“Based on what we are seeing, the story is less around universities becoming irrelevant but rather, it is more about the willingness to evolve,” said Todd Hitchcock of Pearson Embanet. “It is all about new degree offerings versus putting old degrees online (e.g., Cyber Security and Analytics); it is also all about professional degrees versus academic degrees (i.e., Energy Management versus Anthropology).”
Alternatives. “There is also an increasing acceptance of non-degree credentials that don’t rely on traditional universities,” said Barber and team. Case in point is MOOC breakout Coursera which serves 6.4 million students with 601 courses from 108 Partners.
In dynamic job clusters like web development and coding, it’s often faster and cheaper to learn outside a formal degree program–experts point to resources include Code.org, CodeAcademy, and Bloc.
General Assembly is raising the bar for startup management, tech, and design. The leading online learning marketplace Udemy–with short courses ranging from SEO, to Statistics, and Spanish–boosts 2 million learners and 8,000 instructors. Other learning anything site like Lynda.com, Skillshare, and LearnBig continue to scale pushed by open resource sites including Khan Academy.
High school networks like NAF and providers like Project Lead the Way, CodeHS, and CodeNow make it easy to incorporate coding into the K-12 curriculum.
Degreed is an online flexible portfolio offering users a place to record the learning they have completed beyond the traditional classroom, like online courses and MOOCs, creating a living resume of lifelong learning. (Read Jailbreaking the College Degree).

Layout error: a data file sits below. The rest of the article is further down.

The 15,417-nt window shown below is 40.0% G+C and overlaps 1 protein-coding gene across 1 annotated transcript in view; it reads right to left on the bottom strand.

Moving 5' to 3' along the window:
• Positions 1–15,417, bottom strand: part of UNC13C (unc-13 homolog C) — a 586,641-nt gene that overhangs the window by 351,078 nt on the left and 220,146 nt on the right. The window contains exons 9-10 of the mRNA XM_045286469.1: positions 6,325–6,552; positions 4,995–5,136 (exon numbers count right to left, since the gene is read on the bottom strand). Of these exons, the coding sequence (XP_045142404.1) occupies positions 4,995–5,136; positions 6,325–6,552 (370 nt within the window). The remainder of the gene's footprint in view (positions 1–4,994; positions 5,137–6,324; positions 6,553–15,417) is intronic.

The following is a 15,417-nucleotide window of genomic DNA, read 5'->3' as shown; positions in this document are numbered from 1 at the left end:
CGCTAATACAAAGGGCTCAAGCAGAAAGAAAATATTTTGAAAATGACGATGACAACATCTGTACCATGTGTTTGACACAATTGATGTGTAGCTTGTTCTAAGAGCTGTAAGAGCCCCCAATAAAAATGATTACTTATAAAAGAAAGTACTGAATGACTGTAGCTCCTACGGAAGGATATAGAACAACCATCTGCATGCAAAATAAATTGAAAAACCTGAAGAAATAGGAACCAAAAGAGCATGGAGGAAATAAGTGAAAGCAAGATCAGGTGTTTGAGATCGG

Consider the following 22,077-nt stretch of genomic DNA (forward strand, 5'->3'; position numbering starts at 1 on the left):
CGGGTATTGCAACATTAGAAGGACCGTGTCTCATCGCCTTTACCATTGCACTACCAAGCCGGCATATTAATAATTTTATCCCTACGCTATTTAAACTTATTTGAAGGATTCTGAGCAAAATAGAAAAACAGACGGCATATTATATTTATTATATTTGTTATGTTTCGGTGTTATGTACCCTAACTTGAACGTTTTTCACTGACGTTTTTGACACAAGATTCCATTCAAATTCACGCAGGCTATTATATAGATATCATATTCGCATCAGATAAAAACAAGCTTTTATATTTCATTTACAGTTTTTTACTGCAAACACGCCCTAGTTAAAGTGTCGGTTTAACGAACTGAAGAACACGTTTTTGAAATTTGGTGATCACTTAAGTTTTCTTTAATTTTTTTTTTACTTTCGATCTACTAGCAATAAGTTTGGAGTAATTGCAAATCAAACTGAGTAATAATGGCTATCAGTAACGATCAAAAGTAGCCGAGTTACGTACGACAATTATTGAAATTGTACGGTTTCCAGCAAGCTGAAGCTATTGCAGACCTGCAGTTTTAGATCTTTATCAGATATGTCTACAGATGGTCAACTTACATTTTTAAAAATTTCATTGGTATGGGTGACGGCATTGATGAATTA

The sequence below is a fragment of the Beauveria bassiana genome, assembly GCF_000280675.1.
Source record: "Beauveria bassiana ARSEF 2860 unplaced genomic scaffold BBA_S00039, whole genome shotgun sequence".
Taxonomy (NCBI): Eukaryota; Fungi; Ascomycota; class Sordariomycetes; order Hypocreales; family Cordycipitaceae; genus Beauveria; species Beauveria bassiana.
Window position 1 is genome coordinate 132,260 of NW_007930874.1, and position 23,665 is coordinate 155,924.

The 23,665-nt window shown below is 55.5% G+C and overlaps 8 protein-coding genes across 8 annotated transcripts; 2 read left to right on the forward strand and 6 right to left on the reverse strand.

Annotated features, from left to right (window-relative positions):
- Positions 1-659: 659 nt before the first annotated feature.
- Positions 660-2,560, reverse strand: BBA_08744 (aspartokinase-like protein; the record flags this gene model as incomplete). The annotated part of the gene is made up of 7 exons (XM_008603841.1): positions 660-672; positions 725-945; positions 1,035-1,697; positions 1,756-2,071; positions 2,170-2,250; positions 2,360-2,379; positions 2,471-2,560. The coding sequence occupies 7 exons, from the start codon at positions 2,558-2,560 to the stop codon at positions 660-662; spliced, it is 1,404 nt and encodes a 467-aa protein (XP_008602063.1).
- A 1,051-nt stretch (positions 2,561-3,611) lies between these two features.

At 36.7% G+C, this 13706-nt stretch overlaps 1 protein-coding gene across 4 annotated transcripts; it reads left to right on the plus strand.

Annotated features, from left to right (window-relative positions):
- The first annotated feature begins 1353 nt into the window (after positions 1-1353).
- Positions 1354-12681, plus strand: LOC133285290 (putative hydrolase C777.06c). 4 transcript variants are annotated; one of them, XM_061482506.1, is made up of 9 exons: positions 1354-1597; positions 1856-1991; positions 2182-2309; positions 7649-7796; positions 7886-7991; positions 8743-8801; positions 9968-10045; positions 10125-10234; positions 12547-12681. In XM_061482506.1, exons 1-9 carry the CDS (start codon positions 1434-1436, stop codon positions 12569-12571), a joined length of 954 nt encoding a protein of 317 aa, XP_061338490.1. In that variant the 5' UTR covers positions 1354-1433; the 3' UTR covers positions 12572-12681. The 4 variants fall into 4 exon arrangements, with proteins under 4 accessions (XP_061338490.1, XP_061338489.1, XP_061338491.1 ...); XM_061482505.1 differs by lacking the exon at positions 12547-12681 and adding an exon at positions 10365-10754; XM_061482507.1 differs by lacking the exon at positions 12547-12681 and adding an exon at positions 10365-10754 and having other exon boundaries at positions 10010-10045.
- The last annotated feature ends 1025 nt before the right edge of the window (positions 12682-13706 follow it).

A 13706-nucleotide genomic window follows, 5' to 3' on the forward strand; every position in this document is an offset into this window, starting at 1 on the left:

Stanton noted that designers show their work on Dribbble and software engineers store their code onGitHub where other software engineers evaluate the product of their labor. Supercharged job boards like HireArt allow applicants to compete in work challenges relevant to job openings.
Gaining secondary and postsecondary traction, portfolios Pathbrite and eduClipper help students collect and display personal bests. SparkWorks is a cloud-based software aimed to make competency-based learning shine on any device
Beyond the degree. “ To be successful, you can’t stop learning once you finish the degree,” said Cates. “Our entire program of executive development at UNC is built on this premise – that folks from mid-career managers to C-suite executives need new scaffolding to build on in the form of learning new approaches at various points in their careers.”
As degrees diminish in importance and new more dynamic marketing signaling strategies gain acceptance, Powering Lifelong Learning Relationships will become big business. As Cates suggests, professional schools are beginning to see a degree as just the initial milestone in a long term professional development relationship.
There is an expanding portion of an expanding population that is seeking knowledge and skills. In most fields, they will continue to seek degrees but they will have access to a growing range of flexible affordable alternatives. It will also become easier for job seekers to signal to prospective employers and customers.
“Bottom line,” said Todd Hitchcock, “I have a lot of hope for the university–more than I did a year ago–but, the change is going to come from a number of early adopters who are willing to embrace entirely new models of delivery and launch new programs beyond what they traditionally have.”
For more on low cost alternatives, check out this college credit guide.
Pearson is a Getting Smart Advocacy Partner. Bloc, Coursera, CodeHS, eduClipper, General Assembly, Hire Art, and Udemy are portfolio companies of Learn Capital where Tom is a partner.